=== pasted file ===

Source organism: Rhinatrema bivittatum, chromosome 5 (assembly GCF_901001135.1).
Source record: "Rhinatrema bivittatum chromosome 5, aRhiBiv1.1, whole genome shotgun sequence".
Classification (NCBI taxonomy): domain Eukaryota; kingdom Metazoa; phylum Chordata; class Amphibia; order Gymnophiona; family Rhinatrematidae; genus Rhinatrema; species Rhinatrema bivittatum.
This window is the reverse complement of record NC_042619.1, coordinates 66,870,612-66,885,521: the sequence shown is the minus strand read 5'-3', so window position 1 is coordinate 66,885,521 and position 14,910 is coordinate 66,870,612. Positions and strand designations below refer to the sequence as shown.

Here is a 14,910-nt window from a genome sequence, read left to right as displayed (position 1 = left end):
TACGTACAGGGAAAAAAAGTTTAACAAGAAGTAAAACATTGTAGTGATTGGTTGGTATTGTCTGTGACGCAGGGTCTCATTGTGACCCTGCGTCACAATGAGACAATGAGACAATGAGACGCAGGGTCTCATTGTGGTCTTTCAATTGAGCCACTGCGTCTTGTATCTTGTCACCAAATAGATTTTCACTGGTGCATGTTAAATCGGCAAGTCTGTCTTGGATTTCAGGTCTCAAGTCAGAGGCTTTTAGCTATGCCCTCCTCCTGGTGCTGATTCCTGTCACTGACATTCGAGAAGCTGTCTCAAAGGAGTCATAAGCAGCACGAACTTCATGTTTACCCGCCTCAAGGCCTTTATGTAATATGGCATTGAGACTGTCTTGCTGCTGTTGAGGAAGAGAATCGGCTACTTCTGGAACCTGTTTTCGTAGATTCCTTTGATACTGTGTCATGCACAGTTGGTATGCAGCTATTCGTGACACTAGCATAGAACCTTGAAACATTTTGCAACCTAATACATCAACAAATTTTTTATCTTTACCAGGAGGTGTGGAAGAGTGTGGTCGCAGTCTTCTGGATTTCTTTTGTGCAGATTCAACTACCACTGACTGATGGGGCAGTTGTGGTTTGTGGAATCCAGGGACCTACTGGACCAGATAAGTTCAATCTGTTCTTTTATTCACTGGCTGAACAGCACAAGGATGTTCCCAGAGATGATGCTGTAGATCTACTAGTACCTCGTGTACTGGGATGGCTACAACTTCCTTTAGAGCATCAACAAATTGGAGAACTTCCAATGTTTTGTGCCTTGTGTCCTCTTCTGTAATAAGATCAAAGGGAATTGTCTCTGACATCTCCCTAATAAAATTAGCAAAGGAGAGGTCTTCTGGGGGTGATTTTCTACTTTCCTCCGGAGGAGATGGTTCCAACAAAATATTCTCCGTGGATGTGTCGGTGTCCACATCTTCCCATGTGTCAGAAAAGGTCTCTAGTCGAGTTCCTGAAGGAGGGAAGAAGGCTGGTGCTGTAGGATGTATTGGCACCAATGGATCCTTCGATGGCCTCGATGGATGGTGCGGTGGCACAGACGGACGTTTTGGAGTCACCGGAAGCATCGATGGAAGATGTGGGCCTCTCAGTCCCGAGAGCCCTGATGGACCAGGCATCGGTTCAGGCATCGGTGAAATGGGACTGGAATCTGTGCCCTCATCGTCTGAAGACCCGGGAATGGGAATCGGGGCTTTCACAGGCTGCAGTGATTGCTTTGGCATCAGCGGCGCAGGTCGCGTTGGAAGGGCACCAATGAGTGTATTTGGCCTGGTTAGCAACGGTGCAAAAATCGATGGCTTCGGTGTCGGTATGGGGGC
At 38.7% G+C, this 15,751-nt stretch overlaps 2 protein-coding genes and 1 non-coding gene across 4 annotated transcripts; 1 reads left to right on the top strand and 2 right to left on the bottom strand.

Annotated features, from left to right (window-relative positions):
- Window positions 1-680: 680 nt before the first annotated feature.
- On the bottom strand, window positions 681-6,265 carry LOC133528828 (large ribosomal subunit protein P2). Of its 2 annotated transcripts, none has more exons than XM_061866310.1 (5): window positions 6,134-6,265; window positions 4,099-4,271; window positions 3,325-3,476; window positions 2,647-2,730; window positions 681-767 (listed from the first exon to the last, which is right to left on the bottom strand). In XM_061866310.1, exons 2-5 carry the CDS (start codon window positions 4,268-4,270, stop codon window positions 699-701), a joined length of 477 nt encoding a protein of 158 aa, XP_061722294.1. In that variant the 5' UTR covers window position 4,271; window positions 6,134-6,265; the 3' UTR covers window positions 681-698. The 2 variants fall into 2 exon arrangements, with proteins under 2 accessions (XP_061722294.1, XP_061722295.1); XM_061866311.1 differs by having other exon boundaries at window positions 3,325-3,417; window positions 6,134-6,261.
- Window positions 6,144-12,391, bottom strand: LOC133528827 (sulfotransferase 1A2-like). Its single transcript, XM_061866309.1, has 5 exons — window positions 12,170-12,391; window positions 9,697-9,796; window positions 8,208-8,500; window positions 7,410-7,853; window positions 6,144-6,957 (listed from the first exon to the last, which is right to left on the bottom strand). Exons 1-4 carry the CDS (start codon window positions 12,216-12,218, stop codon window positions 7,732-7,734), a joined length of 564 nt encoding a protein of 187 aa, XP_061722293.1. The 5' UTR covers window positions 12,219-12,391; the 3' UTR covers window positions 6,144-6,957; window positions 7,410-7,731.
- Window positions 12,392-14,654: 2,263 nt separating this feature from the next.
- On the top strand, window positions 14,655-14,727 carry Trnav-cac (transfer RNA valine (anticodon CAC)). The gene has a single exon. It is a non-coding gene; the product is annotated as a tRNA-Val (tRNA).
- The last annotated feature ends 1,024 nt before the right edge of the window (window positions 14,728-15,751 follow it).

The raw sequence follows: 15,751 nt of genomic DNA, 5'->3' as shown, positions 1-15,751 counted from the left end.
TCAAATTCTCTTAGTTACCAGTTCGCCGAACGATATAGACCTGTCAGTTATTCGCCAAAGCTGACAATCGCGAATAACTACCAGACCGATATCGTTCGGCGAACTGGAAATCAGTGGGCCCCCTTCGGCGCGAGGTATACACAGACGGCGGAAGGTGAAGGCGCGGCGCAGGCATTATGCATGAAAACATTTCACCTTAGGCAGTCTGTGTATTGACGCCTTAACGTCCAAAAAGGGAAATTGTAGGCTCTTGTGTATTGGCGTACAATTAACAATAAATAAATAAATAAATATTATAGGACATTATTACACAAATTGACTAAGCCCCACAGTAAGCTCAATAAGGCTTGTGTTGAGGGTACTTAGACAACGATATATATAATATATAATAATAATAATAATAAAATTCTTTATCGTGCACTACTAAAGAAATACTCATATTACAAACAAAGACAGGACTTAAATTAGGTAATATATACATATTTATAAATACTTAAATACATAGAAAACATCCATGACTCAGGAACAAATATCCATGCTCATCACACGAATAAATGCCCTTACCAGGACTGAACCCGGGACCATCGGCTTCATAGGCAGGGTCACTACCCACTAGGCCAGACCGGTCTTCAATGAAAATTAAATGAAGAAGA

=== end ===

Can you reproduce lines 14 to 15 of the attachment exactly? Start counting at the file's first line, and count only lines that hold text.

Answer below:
- The last annotated feature ends 1,024 nt before the right edge of the window (window positions 14,728-15,751 follow it).

The raw sequence follows: 15,751 nt of genomic DNA, 5'->3' as shown, positions 1-15,751 counted from the left end.